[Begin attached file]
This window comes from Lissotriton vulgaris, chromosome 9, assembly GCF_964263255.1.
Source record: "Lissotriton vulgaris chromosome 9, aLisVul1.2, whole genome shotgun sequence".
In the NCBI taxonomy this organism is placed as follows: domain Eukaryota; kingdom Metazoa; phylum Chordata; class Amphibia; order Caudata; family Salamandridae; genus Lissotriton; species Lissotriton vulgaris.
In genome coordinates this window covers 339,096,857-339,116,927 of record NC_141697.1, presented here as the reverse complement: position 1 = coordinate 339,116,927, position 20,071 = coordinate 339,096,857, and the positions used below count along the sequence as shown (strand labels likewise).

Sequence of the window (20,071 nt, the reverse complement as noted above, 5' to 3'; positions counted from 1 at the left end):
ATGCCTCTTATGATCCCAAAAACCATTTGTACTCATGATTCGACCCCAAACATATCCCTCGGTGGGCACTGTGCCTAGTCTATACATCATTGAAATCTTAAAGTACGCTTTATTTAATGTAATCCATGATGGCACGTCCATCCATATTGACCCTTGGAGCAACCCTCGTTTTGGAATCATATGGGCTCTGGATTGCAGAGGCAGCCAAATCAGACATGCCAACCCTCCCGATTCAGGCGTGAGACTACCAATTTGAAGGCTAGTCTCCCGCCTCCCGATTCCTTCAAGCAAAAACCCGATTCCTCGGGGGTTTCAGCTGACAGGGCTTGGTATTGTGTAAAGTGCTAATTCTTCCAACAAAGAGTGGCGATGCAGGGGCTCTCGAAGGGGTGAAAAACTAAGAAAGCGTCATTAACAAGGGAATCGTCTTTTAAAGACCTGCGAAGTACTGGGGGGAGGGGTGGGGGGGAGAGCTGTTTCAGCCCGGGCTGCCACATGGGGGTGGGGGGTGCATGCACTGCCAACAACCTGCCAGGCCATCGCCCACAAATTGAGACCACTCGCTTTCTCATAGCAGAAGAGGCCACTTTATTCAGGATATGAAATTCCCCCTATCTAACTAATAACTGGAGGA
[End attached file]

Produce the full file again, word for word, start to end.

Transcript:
This window comes from Lissotriton vulgaris, chromosome 9, assembly GCF_964263255.1.
Source record: "Lissotriton vulgaris chromosome 9, aLisVul1.2, whole genome shotgun sequence".
In the NCBI taxonomy this organism is placed as follows: domain Eukaryota; kingdom Metazoa; phylum Chordata; class Amphibia; order Caudata; family Salamandridae; genus Lissotriton; species Lissotriton vulgaris.
In genome coordinates this window covers 339,096,857-339,116,927 of record NC_141697.1, presented here as the reverse complement: position 1 = coordinate 339,116,927, position 20,071 = coordinate 339,096,857, and the positions used below count along the sequence as shown (strand labels likewise).

Sequence of the window (20,071 nt, the reverse complement as noted above, 5' to 3'; positions counted from 1 at the left end):
ATGCCTCTTATGATCCCAAAAACCATTTGTACTCATGATTCGACCCCAAACATATCCCTCGGTGGGCACTGTGCCTAGTCTATACATCATTGAAATCTTAAAGTACGCTTTATTTAATGTAATCCATGATGGCACGTCCATCCATATTGACCCTTGGAGCAACCCTCGTTTTGGAATCATATGGGCTCTGGATTGCAGAGGCAGCCAAATCAGACATGCCAACCCTCCCGATTCAGGCGTGAGACTACCAATTTGAAGGCTAGTCTCCCGCCTCCCGATTCCTTCAAGCAAAAACCCGATTCCTCGGGGGTTTCAGCTGACAGGGCTTGGTATTGTGTAAAGTGCTAATTCTTCCAACAAAGAGTGGCGATGCAGGGGCTCTCGAAGGGGTGAAAAACTAAGAAAGCGTCATTAACAAGGGAATCGTCTTTTAAAGACCTGCGAAGTACTGGGGGGAGGGGTGGGGGGGAGAGCTGTTTCAGCCCGGGCTGCCACATGGGGGTGGGGGGTGCATGCACTGCCAACAACCTGCCAGGCCATCGCCCACAAATTGAGACCACTCGCTTTCTCATAGCAGAAGAGGCCACTTTATTCAGGATATGAAATTCCCCCTATCTAACTAATAACTGGAGGA